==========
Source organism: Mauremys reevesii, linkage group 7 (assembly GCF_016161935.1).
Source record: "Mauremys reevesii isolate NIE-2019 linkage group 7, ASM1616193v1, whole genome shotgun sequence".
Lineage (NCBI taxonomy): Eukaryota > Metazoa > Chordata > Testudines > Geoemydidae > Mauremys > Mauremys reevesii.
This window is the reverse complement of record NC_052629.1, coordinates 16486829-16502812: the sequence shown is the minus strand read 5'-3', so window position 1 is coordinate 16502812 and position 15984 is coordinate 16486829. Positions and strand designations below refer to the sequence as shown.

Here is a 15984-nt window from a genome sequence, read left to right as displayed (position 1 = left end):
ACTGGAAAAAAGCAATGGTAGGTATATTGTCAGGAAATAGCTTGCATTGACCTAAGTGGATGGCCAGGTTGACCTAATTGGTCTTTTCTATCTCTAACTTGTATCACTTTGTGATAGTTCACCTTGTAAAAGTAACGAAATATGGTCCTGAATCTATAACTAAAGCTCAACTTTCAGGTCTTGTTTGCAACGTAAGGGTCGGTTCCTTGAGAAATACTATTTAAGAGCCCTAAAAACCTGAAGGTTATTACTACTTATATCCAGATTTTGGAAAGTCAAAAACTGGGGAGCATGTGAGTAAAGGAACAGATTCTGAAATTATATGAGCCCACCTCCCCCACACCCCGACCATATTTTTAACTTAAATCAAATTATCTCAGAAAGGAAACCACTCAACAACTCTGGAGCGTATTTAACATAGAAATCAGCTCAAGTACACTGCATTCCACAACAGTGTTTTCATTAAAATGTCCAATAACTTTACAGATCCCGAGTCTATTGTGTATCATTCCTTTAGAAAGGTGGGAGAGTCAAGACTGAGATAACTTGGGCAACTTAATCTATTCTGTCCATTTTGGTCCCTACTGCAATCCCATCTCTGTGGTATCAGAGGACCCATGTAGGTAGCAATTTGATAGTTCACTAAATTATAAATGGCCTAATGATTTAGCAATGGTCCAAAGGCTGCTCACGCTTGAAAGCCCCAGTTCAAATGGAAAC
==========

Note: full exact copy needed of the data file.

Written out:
Source organism: Mauremys reevesii, linkage group 7 (assembly GCF_016161935.1).
Source record: "Mauremys reevesii isolate NIE-2019 linkage group 7, ASM1616193v1, whole genome shotgun sequence".
Lineage (NCBI taxonomy): Eukaryota > Metazoa > Chordata > Testudines > Geoemydidae > Mauremys > Mauremys reevesii.
This window is the reverse complement of record NC_052629.1, coordinates 16486829-16502812: the sequence shown is the minus strand read 5'-3', so window position 1 is coordinate 16502812 and position 15984 is coordinate 16486829. Positions and strand designations below refer to the sequence as shown.

Here is a 15984-nt window from a genome sequence, read left to right as displayed (position 1 = left end):
ACTGGAAAAAAGCAATGGTAGGTATATTGTCAGGAAATAGCTTGCATTGACCTAAGTGGATGGCCAGGTTGACCTAATTGGTCTTTTCTATCTCTAACTTGTATCACTTTGTGATAGTTCACCTTGTAAAAGTAACGAAATATGGTCCTGAATCTATAACTAAAGCTCAACTTTCAGGTCTTGTTTGCAACGTAAGGGTCGGTTCCTTGAGAAATACTATTTAAGAGCCCTAAAAACCTGAAGGTTATTACTACTTATATCCAGATTTTGGAAAGTCAAAAACTGGGGAGCATGTGAGTAAAGGAACAGATTCTGAAATTATATGAGCCCACCTCCCCCACACCCCGACCATATTTTTAACTTAAATCAAATTATCTCAGAAAGGAAACCACTCAACAACTCTGGAGCGTATTTAACATAGAAATCAGCTCAAGTACACTGCATTCCACAACAGTGTTTTCATTAAAATGTCCAATAACTTTACAGATCCCGAGTCTATTGTGTATCATTCCTTTAGAAAGGTGGGAGAGTCAAGACTGAGATAACTTGGGCAACTTAATCTATTCTGTCCATTTTGGTCCCTACTGCAATCCCATCTCTGTGGTATCAGAGGACCCATGTAGGTAGCAATTTGATAGTTCACTAAATTATAAATGGCCTAATGATTTAGCAATGGTCCAAAGGCTGCTCACGCTTGAAAGCCCCAGTTCAAATGGAAAC